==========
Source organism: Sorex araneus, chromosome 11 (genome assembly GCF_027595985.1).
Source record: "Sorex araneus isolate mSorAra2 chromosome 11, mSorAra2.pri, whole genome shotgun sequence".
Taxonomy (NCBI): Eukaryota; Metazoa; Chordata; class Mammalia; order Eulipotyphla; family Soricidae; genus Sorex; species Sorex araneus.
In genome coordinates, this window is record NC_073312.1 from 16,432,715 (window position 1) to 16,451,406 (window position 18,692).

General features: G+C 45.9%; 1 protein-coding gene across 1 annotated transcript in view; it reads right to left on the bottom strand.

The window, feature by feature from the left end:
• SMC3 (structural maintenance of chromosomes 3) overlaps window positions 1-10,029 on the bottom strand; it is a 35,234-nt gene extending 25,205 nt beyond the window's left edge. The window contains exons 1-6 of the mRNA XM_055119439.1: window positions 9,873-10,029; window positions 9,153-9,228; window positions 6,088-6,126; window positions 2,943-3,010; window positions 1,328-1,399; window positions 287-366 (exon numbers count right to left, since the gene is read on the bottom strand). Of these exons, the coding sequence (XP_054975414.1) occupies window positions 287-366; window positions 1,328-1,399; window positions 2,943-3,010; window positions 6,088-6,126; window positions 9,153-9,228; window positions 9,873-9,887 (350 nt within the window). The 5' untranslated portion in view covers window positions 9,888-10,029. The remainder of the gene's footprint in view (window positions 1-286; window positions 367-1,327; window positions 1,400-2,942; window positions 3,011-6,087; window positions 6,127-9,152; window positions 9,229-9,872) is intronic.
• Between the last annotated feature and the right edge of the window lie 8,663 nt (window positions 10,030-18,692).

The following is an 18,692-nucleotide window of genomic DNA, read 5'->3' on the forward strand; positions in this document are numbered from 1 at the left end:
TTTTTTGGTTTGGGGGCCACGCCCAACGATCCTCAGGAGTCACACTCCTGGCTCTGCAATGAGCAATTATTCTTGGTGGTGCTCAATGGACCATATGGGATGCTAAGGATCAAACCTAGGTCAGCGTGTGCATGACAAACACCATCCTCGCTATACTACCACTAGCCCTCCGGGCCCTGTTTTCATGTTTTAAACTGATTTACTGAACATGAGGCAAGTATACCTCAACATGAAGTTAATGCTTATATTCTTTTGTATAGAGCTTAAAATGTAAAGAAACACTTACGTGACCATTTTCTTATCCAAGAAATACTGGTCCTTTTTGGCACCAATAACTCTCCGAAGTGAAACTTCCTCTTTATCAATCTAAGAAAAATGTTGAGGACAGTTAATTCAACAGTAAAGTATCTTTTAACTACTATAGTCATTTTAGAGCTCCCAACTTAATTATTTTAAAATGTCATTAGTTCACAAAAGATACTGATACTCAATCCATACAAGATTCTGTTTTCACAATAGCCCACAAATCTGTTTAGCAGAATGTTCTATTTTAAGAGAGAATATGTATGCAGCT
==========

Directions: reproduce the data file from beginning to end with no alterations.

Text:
Source organism: Sorex araneus, chromosome 11 (genome assembly GCF_027595985.1).
Source record: "Sorex araneus isolate mSorAra2 chromosome 11, mSorAra2.pri, whole genome shotgun sequence".
Taxonomy (NCBI): Eukaryota; Metazoa; Chordata; class Mammalia; order Eulipotyphla; family Soricidae; genus Sorex; species Sorex araneus.
In genome coordinates, this window is record NC_073312.1 from 16,432,715 (window position 1) to 16,451,406 (window position 18,692).

General features: G+C 45.9%; 1 protein-coding gene across 1 annotated transcript in view; it reads right to left on the bottom strand.

The window, feature by feature from the left end:
• SMC3 (structural maintenance of chromosomes 3) overlaps window positions 1-10,029 on the bottom strand; it is a 35,234-nt gene extending 25,205 nt beyond the window's left edge. The window contains exons 1-6 of the mRNA XM_055119439.1: window positions 9,873-10,029; window positions 9,153-9,228; window positions 6,088-6,126; window positions 2,943-3,010; window positions 1,328-1,399; window positions 287-366 (exon numbers count right to left, since the gene is read on the bottom strand). Of these exons, the coding sequence (XP_054975414.1) occupies window positions 287-366; window positions 1,328-1,399; window positions 2,943-3,010; window positions 6,088-6,126; window positions 9,153-9,228; window positions 9,873-9,887 (350 nt within the window). The 5' untranslated portion in view covers window positions 9,888-10,029. The remainder of the gene's footprint in view (window positions 1-286; window positions 367-1,327; window positions 1,400-2,942; window positions 3,011-6,087; window positions 6,127-9,152; window positions 9,229-9,872) is intronic.
• Between the last annotated feature and the right edge of the window lie 8,663 nt (window positions 10,030-18,692).

The following is an 18,692-nucleotide window of genomic DNA, read 5'->3' on the forward strand; positions in this document are numbered from 1 at the left end:
TTTTTTGGTTTGGGGGCCACGCCCAACGATCCTCAGGAGTCACACTCCTGGCTCTGCAATGAGCAATTATTCTTGGTGGTGCTCAATGGACCATATGGGATGCTAAGGATCAAACCTAGGTCAGCGTGTGCATGACAAACACCATCCTCGCTATACTACCACTAGCCCTCCGGGCCCTGTTTTCATGTTTTAAACTGATTTACTGAACATGAGGCAAGTATACCTCAACATGAAGTTAATGCTTATATTCTTTTGTATAGAGCTTAAAATGTAAAGAAACACTTACGTGACCATTTTCTTATCCAAGAAATACTGGTCCTTTTTGGCACCAATAACTCTCCGAAGTGAAACTTCCTCTTTATCAATCTAAGAAAAATGTTGAGGACAGTTAATTCAACAGTAAAGTATCTTTTAACTACTATAGTCATTTTAGAGCTCCCAACTTAATTATTTTAAAATGTCATTAGTTCACAAAAGATACTGATACTCAATCCATACAAGATTCTGTTTTCACAATAGCCCACAAATCTGTTTAGCAGAATGTTCTATTTTAAGAGAGAATATGTATGCAGCT